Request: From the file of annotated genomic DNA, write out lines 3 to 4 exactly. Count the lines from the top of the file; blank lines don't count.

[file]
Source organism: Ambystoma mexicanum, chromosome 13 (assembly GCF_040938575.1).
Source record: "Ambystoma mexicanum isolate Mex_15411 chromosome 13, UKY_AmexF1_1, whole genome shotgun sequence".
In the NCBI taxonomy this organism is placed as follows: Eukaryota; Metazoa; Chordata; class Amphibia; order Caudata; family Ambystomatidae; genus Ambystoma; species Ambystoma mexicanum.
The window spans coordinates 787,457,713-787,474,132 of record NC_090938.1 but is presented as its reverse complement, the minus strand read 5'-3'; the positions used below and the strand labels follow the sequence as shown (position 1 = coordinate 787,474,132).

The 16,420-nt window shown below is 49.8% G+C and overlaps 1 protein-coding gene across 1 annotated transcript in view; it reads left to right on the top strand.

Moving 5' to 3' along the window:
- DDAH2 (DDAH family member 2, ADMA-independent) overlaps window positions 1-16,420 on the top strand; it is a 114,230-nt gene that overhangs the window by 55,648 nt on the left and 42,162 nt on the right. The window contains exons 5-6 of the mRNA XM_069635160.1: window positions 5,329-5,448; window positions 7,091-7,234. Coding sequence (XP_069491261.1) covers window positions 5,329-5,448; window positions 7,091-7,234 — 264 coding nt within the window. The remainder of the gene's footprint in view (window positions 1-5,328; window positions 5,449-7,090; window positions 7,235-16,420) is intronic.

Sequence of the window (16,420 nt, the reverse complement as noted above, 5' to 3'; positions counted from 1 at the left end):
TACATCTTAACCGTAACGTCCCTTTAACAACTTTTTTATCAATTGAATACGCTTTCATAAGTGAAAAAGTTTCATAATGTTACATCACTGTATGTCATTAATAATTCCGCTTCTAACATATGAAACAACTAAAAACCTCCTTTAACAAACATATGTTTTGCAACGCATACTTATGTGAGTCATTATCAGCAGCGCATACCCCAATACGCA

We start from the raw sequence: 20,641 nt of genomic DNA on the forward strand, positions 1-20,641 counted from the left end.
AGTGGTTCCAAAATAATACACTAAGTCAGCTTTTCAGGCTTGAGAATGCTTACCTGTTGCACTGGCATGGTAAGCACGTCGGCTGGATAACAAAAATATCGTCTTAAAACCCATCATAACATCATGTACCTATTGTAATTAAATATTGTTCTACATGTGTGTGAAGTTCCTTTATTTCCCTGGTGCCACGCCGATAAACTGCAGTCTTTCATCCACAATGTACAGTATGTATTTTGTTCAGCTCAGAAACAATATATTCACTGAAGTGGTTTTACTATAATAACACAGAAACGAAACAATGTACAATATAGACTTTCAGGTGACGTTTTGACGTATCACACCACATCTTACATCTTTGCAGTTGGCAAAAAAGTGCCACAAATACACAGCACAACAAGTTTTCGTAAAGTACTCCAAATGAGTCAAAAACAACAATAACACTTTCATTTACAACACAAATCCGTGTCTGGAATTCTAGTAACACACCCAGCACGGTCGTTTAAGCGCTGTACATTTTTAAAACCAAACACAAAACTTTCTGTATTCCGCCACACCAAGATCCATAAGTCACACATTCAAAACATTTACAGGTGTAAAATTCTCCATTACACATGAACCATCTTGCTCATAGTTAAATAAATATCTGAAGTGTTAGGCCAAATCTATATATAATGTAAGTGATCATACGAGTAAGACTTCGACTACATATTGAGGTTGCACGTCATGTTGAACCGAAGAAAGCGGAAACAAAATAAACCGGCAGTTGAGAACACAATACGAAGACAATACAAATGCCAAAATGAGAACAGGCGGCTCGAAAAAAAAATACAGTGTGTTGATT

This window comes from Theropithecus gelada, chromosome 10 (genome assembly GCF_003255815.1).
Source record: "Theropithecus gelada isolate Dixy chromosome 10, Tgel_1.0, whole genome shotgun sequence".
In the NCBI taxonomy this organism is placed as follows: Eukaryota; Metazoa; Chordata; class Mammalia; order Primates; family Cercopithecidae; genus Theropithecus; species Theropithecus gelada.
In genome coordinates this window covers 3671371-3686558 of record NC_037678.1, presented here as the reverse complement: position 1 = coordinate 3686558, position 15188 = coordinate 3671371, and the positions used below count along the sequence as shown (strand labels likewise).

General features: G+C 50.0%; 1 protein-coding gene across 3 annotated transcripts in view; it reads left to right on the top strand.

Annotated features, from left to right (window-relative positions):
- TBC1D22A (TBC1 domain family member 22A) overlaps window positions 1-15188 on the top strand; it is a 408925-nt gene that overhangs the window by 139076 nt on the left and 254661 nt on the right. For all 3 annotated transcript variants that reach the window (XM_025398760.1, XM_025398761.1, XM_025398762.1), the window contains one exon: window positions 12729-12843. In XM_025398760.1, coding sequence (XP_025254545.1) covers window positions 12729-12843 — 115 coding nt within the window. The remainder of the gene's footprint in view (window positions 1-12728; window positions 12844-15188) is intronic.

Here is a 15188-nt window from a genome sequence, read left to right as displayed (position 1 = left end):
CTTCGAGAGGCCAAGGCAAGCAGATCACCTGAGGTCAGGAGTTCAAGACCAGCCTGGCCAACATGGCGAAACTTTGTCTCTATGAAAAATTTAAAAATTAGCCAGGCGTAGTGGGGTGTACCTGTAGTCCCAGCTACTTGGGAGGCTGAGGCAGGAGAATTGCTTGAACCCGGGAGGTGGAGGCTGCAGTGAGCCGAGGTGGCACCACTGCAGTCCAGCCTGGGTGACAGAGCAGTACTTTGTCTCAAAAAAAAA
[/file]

In the NCBI taxonomy this organism is placed as follows: Eukaryota; Metazoa; Chordata; class Amphibia; order Caudata; family Ambystomatidae; genus Ambystoma; species Ambystoma mexicanum.
The window spans coordinates 787,457,713-787,474,132 of record NC_090938.1 but is presented as its reverse complement, the minus strand read 5'-3'; the positions used below and the strand labels follow the sequence as shown (position 1 = coordinate 787,474,132).